The real choices in the European Parliament election

The first leaders’ debate on TVM didn’t matter. We knew that. So did Joseph Muscat and Saviour Balzan, the moderator. Perhaps even Adrian Delia knew. So why discuss it? Because it helps highlight what the real choices are for that segment of the electorate that wishes a plague on both leaders’ houses.

We know Muscat believed the debate didn’t really matter because he operated on half-throttle. He was content to sit back and let Balzan tangle with Delia. He didn’t even mention his Party’s slogan – Malta f’Qalbna (Malta in our hearts) – until the very end, almost perfunctorily.

Balzan showed he knew viewers were likely to tune out quickly. He asked the two most important questions immediately. Both were directed at Delia and both, coincidentally, dovetail with how Labour is framing the electoral choice.

Did Delia see these elections as a test of his leadership? And why did the Nationalist Party offer only a minimal number of candidates in some localities? Just in case some viewers only tuned in at the end, Delia was asked if he’d resign if the elections went badly.

It seems Delia believed that some of the people watching were Nationalist voters still haunted by Labour’s golden years in the 1980s. He kept referring to Labour as the Socialist Party, presumably in the hope that this would mobilise ‘AB’ Nationalists who are currently reluctant to vote PN. But it’s doubtful how many such people care to watch Balzan. It’s more likely that Delia helped Muscat with those Labour voters who have gnawing doubts about whether their Party is still anywhere to the left of centre.

Four things played in Muscat’s favour. First, he only needed a draw, given how far ahead Labour is in the polls.

Second, the debate was a calm conversation between three people sitting within arm’s length of each other. It was what Muscat said he wanted, right at the beginning, hoping for ‘political maturity’. But that also gave him the kind of contest that suited him.

Rhetorically, Delia is a one-trick pony. He can mobilise a segment of his electorate by channelling anger at the injustices of everyday life. But seated at a table, less briefed than his opponent, his arguments come across as lawyers’ word salad. A calm discussion prevented Delia from getting into his stride and energising any listener still thinking about whether to vote PN.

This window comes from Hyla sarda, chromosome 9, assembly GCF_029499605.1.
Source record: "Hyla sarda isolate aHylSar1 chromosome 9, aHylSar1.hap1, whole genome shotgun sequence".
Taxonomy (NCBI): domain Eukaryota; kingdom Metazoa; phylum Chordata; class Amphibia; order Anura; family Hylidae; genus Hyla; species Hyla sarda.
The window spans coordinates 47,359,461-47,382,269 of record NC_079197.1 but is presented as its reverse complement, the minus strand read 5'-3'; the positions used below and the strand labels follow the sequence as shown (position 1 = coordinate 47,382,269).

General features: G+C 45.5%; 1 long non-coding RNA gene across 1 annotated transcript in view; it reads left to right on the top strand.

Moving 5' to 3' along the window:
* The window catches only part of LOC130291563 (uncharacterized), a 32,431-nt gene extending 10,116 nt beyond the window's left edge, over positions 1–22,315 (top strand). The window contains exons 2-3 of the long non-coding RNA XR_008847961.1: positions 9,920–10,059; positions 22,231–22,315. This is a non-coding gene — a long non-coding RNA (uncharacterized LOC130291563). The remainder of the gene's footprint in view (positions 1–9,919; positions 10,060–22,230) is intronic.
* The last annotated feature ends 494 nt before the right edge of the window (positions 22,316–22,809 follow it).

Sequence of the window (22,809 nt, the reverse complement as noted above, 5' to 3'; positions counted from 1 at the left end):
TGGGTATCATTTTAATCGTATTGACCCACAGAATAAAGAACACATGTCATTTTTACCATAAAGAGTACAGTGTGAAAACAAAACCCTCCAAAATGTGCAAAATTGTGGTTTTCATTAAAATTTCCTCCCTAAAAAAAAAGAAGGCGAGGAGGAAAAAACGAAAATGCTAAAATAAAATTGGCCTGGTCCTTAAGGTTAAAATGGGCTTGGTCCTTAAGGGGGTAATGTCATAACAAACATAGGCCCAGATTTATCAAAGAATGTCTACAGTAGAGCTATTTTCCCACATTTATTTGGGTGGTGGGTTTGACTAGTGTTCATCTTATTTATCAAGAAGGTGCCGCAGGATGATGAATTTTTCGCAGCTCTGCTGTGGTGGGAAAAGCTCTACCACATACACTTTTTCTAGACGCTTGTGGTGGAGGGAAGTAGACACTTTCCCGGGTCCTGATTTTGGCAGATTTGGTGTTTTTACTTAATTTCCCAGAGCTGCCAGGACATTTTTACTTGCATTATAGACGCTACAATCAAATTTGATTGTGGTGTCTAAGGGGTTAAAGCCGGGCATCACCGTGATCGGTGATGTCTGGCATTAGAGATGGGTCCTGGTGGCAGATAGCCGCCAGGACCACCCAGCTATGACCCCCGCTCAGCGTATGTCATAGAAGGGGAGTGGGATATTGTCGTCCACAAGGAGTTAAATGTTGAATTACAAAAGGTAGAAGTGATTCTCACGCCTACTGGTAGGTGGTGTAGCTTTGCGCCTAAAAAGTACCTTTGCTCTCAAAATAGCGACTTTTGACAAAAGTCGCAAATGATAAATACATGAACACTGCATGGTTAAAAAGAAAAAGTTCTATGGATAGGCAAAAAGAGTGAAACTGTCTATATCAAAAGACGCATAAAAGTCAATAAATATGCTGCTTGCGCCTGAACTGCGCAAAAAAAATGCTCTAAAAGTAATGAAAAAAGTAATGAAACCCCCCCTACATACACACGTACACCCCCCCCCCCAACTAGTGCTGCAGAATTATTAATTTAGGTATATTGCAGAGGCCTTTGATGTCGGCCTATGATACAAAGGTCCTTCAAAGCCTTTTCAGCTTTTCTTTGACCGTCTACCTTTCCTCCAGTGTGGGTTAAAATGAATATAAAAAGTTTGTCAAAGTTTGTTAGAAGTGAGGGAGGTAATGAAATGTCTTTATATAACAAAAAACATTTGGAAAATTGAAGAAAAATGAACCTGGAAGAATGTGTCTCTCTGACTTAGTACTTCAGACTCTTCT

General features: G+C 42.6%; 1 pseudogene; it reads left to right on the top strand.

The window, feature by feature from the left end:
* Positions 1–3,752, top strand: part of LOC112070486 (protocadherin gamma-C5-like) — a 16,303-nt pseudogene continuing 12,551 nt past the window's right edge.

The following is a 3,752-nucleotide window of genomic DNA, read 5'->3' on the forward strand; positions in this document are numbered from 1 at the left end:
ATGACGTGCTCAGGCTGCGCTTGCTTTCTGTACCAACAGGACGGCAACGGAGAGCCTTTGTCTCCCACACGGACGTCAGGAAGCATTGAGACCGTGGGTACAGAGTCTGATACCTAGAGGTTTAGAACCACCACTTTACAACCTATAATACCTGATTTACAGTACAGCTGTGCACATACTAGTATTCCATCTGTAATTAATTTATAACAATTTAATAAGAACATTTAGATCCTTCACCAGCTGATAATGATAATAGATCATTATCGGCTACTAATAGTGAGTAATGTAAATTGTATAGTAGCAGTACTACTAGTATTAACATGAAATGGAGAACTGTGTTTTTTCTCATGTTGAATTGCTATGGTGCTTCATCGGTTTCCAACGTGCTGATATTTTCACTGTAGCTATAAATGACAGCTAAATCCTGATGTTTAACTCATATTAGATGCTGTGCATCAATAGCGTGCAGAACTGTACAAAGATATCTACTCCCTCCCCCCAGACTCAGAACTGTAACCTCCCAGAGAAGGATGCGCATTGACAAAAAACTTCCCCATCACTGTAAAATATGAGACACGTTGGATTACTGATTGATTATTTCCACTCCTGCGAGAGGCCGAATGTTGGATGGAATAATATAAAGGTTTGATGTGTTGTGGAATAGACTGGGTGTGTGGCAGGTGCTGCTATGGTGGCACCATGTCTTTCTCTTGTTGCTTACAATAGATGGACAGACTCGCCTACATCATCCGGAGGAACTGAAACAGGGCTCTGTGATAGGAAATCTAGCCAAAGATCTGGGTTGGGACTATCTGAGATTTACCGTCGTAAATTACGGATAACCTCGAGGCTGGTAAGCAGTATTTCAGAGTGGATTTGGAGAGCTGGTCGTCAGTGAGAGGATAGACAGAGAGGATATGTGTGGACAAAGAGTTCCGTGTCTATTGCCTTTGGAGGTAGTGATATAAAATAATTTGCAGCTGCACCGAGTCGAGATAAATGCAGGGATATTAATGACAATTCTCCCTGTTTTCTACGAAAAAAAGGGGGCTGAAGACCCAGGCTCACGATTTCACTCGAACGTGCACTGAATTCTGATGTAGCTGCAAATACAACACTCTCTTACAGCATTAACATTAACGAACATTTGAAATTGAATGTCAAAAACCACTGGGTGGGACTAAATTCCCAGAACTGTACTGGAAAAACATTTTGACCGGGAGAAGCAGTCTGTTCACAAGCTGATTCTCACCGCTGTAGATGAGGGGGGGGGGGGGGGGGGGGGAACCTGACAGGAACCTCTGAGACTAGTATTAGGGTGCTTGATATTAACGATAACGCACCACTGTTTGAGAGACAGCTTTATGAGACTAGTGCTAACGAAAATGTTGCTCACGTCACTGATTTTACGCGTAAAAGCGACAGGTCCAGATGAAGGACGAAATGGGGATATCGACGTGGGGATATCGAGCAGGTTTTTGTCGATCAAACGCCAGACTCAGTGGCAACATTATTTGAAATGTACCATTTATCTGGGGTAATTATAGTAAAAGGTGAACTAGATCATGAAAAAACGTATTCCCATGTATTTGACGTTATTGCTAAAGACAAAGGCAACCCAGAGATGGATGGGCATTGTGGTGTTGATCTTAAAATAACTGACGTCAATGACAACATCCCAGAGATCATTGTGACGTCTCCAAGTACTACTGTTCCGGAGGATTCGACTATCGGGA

Third, Balzan asked the very questions Muscat would have wanted asked. It’s a trick question to ask Delia (any leader for that matter) if he’d resign if the vote went against him. No leader can responsibly answer yes, without betraying his own Party’s candidates, because he would end up encouraging those voters who want to get rid of him to vote against the PN. (It’s for a similar reason that David Cameron denied he’d resign if he lost the Brexit vote, even though he then resigned immediately when the result was declared).

So understandably Delia said no, he would not resign, and thus enraged many middle-class voters who are currently balancing their wish to vote for Nationalist MEP candidates with their wish not to endorse Delia.

Fourth, Muscat managed to land a few punches while keeping the debate tepid. It’s clear his aim was to keep things subdued and not energise the voters who’ll never consider him. He has enough resources to energise Labour voters in other ways.

Framing the vote as a choice between himself and Delia is a stratagem aimed primarily at undecided Opposition voters. It gets them to think that a PN vote will be an endorsement of Delia (and if they’re undecided, it’s clear they have a problem with the PN leader).

It encourages the smaller political parties and independent candidates to cry out they are running too – with the unintended effect of doing Muscat’s work of seeking to repress the PN vote so as to knock out at least one Nationalist MEP.

Framing things this way obscures the full set of issues before voters concerned about rule of law and political integrity.

Anyone concerned with having a credible and effective Opposition will have important doubts about Delia. But credibility and effectiveness will also be in play in the very working of the European Parliament. If Labour sweeps the MEP elections, the chances of a credible, effective representation of Malta’s rule-of-law interests are significantly reduced. One or two Opposition MEPs are significantly less effective than three.

Not voting PN would certainly send a strong message to the Nationalist Party about its current weak leadership. But if a vote helps bring about a massive Labour victory, it would also send a significant discouraging message to the European Parliament and institutions.

These are not easy issues to resolve. They require a clear sense of priorities, rational focus, and a willingness to make unpalatable tradeoffs. Any resolution will be open to debate.

But the reason they are difficult issues is because they embrace the full set of real choices. When Muscat says the stark choice is between him and Delia, he is simplifying. And he isn’t trying to be helpful.

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